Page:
Providing bonuses can be a good way to motivate, retain and reward farm employees. Many of today’s farm employers use bonuses, says Dave Resch, Scott County educator with the University of Minnesota Extension Service.

Resch cites a survey funded by Iowa State University’s Leopold Center for Sustainable Agriculture. The survey found that over 43% of employers pay some type of bonus. Most bonuses are based on volume, performance, longevity or profitability.

A volume-based bonus involves a fixed payment per unit of farm output. This works especially well for hog and dairy farms. Employees get additional pay based on pigs weaned, cows milked or acres worked. This system provides employees additional compensation as their workload increases.

A performance-based bonus gives incentives for extra duties associated with increased efficiencies. The employees need to have direct influence in the performance factor for this to work, says Resch. The base efficiency must be defined before the year starts. The efficiency target can’t change during the year. Performance bonuses should be paid as soon as the goal is reached.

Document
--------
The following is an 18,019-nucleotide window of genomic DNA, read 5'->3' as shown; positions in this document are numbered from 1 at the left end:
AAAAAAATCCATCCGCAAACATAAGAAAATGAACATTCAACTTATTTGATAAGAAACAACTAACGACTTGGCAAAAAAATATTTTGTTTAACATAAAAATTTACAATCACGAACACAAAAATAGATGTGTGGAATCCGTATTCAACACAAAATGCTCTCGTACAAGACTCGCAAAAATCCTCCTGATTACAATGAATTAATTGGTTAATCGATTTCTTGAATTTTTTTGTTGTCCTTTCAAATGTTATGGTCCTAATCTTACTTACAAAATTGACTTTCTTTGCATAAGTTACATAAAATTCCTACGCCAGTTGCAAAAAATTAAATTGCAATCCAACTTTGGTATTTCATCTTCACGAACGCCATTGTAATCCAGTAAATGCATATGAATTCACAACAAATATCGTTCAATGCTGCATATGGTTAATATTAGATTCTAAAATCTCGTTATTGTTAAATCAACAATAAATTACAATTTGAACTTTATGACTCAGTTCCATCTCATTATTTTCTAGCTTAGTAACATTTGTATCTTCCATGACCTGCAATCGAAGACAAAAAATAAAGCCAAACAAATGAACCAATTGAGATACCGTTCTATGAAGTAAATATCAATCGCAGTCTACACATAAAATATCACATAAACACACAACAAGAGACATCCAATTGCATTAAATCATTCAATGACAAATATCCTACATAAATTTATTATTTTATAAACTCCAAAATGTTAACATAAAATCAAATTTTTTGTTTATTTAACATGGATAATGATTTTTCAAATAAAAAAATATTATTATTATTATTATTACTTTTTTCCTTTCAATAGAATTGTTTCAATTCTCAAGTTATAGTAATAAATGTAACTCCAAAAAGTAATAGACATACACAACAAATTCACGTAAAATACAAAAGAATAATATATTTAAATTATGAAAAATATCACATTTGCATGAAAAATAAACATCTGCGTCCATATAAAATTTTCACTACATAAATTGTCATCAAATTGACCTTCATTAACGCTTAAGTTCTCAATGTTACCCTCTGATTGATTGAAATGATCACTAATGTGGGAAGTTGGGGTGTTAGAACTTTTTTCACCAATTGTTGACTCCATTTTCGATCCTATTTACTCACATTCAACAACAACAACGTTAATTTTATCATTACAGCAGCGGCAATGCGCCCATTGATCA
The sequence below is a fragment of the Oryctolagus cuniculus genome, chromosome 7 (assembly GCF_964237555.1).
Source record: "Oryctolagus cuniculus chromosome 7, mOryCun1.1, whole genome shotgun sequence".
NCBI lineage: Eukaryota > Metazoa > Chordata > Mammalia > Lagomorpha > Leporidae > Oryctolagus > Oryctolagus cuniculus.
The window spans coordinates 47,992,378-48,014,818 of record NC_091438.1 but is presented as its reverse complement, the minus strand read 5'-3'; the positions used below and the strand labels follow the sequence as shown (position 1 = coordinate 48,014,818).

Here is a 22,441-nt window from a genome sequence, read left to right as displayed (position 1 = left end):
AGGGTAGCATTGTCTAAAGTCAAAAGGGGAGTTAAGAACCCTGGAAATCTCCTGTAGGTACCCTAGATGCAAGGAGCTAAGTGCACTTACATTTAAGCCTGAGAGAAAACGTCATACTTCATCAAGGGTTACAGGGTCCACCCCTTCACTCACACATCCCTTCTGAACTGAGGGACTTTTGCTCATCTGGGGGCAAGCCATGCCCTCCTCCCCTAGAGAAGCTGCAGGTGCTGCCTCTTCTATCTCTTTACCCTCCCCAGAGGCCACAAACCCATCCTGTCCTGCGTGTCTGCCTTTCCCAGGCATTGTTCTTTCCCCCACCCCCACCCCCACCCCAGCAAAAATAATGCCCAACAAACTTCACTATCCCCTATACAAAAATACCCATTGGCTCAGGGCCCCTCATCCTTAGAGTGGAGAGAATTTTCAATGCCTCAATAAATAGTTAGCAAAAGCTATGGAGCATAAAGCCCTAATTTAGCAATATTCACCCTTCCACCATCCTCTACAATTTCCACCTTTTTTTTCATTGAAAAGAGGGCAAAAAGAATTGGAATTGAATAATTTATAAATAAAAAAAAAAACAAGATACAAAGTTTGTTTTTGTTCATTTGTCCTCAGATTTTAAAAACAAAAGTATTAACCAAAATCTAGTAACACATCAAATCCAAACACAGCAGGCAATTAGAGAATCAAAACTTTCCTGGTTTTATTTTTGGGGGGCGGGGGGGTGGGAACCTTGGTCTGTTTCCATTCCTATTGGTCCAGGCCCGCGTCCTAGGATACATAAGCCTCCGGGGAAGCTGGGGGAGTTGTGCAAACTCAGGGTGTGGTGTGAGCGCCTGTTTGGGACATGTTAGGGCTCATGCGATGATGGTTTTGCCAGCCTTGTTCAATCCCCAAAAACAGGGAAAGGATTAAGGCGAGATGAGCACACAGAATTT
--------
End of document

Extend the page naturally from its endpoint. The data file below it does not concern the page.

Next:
A longevity-based bonus recognizes the value of experience and commitment to the farm. This bonus may be tied to a specific number of years or working through a certain season such as harvest. A longevity bonus can overcome problems such as frequent turnover or being shorthanded during critical times.

A profitability-based bonus allows employees to share in some of the risks and rewards of the farm business. This plan is more common for long-time employees. If this bonus is connected to a percentage of net income or profits, the employer must be willing to share financial information with employees.

"A good bonus plan requires employer-employee discussion in advance," says Resch. "If performance or profitability determines the amount of the bonus, both parties must understand and agree on the specifics of the plan. The employer needs to make the expectations and conditions clear to the employee and follow them strictly."

Resch says bonuses are for work above the base workload and expectations, and thus may not be given every year.

Some ways to pay bonuses are in cash, gift certificates, holidays at resorts, use of tools and equipment, or commodities. In the Iowa State survey, bonuses ranged from $500 to about $3,000.